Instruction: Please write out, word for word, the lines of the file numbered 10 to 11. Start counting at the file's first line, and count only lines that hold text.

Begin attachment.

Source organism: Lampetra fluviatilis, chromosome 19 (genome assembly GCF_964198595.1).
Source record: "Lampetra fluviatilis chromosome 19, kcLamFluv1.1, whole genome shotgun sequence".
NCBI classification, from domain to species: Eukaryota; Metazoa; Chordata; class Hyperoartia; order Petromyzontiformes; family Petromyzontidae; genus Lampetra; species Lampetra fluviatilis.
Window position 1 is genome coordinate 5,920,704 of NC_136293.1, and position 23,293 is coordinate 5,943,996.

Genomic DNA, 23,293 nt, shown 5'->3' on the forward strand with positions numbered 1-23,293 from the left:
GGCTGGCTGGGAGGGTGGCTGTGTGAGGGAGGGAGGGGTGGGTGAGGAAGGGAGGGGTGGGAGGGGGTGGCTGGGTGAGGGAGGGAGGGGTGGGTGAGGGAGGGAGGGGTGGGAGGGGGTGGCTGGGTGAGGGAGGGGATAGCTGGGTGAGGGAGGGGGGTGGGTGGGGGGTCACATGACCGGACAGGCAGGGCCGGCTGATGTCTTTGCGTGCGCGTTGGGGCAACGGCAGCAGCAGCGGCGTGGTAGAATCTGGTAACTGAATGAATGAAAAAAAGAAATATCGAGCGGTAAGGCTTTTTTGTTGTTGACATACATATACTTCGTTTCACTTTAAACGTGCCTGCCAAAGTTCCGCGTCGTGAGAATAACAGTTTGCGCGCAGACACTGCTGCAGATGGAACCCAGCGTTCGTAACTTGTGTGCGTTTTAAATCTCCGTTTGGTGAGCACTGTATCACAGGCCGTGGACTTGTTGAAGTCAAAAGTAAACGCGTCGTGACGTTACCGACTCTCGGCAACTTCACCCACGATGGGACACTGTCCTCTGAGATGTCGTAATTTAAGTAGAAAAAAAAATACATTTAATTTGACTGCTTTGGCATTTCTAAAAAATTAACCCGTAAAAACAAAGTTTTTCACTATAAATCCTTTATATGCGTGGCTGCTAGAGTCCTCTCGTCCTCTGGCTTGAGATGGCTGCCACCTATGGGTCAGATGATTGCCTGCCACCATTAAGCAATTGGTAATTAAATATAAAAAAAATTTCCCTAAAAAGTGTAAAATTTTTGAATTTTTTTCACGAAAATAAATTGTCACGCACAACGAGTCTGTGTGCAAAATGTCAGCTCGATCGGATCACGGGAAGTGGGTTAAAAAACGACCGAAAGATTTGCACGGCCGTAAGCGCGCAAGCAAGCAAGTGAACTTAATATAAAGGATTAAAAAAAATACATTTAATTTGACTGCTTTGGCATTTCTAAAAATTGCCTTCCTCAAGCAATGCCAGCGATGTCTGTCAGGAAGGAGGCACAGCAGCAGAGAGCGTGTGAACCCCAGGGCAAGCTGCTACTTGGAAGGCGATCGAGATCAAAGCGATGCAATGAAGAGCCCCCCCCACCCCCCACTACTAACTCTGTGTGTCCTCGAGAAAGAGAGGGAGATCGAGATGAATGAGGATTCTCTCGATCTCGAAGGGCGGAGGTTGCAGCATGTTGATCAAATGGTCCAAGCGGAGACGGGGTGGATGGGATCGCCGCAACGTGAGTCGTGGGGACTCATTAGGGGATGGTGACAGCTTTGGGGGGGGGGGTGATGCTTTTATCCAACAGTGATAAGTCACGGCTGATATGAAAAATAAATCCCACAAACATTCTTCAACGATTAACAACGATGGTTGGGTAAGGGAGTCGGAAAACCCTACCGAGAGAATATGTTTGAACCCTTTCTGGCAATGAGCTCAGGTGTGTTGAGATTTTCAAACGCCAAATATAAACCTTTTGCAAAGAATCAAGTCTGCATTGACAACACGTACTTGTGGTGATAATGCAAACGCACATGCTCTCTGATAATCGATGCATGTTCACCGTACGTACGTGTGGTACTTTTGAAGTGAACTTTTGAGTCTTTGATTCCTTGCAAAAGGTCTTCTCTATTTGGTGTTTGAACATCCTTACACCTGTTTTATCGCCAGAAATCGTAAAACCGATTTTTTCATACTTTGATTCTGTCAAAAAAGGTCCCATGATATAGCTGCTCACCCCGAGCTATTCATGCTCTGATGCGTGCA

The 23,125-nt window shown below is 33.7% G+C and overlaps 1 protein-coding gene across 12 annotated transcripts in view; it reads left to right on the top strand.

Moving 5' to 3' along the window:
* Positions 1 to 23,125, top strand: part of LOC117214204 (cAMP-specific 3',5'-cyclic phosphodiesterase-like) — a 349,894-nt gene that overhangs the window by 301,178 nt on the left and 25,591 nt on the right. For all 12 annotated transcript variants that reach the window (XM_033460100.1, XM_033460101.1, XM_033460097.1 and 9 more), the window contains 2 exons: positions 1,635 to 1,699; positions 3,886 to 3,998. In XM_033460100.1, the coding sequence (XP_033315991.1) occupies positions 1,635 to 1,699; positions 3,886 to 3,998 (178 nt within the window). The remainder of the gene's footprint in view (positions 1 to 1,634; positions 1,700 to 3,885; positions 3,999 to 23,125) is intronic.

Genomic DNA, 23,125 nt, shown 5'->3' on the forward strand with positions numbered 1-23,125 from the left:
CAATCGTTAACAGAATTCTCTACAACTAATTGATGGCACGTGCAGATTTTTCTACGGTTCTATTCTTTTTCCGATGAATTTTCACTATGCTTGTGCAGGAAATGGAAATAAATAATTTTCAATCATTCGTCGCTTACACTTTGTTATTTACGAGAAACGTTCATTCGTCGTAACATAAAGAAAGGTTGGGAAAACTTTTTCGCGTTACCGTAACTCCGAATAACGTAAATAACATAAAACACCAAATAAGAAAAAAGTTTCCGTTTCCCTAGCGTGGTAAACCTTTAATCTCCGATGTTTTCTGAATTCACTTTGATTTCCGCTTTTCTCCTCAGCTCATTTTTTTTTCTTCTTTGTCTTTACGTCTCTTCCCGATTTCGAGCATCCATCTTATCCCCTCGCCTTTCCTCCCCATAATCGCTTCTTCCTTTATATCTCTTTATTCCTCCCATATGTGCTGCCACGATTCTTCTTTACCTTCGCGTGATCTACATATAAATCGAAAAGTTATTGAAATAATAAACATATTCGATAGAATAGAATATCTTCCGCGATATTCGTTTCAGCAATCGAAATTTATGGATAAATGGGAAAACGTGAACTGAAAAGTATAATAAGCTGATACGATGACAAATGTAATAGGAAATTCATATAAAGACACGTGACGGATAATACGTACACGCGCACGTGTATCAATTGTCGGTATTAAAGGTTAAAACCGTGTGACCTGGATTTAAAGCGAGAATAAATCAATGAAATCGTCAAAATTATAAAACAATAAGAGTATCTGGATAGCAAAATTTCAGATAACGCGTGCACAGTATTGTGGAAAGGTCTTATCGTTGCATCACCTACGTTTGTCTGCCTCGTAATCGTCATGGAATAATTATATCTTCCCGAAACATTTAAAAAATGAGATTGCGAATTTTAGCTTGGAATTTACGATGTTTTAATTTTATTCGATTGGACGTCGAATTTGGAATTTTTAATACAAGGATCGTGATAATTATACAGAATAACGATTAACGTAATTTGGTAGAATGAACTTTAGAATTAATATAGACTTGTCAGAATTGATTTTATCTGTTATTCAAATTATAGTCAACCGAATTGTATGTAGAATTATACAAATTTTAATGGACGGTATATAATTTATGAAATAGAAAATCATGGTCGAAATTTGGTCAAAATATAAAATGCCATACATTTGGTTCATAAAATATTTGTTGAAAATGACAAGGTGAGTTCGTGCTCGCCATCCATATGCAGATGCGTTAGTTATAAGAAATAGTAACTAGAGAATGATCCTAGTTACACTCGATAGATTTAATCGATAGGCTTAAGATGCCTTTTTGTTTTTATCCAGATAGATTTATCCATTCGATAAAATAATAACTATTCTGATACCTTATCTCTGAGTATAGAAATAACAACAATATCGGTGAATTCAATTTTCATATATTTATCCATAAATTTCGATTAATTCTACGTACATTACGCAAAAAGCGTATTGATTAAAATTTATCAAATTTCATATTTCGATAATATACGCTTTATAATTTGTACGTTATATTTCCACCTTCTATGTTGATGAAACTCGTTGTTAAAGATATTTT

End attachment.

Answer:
Genomic DNA, 23,125 nt, shown 5'->3' on the forward strand with positions numbered 1-23,125 from the left:
CAATCGTTAACAGAATTCTCTACAACTAATTGATGGCACGTGCAGATTTTTCTACGGTTCTATTCTTTTTCCGATGAATTTTCACTATGCTTGTGCAGGAAATGGAAATAAATAATTTTCAATCATTCGTCGCTTACACTTTGTTATTTACGAGAAACGTTCATTCGTCGTAACATAAAGAAAGGTTGGGAAAACTTTTTCGCGTTACCGTAACTCCGAATAACGTAAATAACATAAAACACCAAATAAGAAAAAAGTTTCCGTTTCCCTAGCGTGGTAAACCTTTAATCTCCGATGTTTTCTGAATTCACTTTGATTTCCGCTTTTCTCCTCAGCTCATTTTTTTTTCTTCTTTGTCTTTACGTCTCTTCCCGATTTCGAGCATCCATCTTATCCCCTCGCCTTTCCTCCCCATAATCGCTTCTTCCTTTATATCTCTTTATTCCTCCCATATGTGCTGCCACGATTCTTCTTTACCTTCGCGTGATCTACATATAAATCGAAAAGTTATTGAAATAATAAACATATTCGATAGAATAGAATATCTTCCGCGATATTCGTTTCAGCAATCGAAATTTATGGATAAATGGGAAAACGTGAACTGAAAAGTATAATAAGCTGATACGATGACAAATGTAATAGGAAATTCATATAAAGACACGTGACGGATAATACGTACACGCGCACGTGTATCAATTGTCGGTATTAAAGGTTAAAACCGTGTGACCTGGATTTAAAGCGAGAATAAATCAATGAAATCGTCAAAATTATAAAACAATAAGAGTATCTGGATAGCAAAATTTCAGATAACGCGTGCACAGTATTGTGGAAAGGTCTTATCGTTGCATCACCTACGTTTGTCTGCCTCGTAATCGTCATGGAATAATTATATCTTCCCGAAACATTTAAAAAATGAGATTGCGAATTTTAGCTTGGAATTTACGATGTTTTAATTTTATTCGATTGGACGTCGAATTTGGAATTTTTAATACAAGGATCGTGATAATTATACAGAATAACGATTAACGTAATTTGGTAGAATGAACTTTAGAATTAATATAGACTTGTCAGAATTGATTTTATCTGTTATTCAAATTATAGTCAACCGAATTGTATGTAGAATTATACAAATTTTAATGGACGGTATATAATTTATGAAATAGAAAATCATGGTCGAAATTTGGTCAAAATATAAAATGCCATACATTTGGTTCATAAAATATTTGTTGAAAATGACAAGGTGAGTTCGTGCTCGCCATCCATATGCAGATGCGTTAGTTATAAGAAATAGTAACTAGAGAATGATCCTAGTTACACTCGATAGATTTAATCGATAGGCTTAAGATGCCTTTTTGTTTTTATCCAGATAGATTTATCCATTCGATAAAATAATAACTATTCTGATACCTTATCTCTGAGTATAGAAATAACAACAATATCGGTGAATTCAATTTTCATATATTTATCCATAAATTTCGATTAATTCTACGTACATTACGCAAAAAGCGTATTGATTAAAATTTATCAAATTTCATATTTCGATAATATACGCTTTATAATTTGTACGTTATATTTCCACCTTCTATGTTGATGAAACTCGTTGTTAAAGATATTTT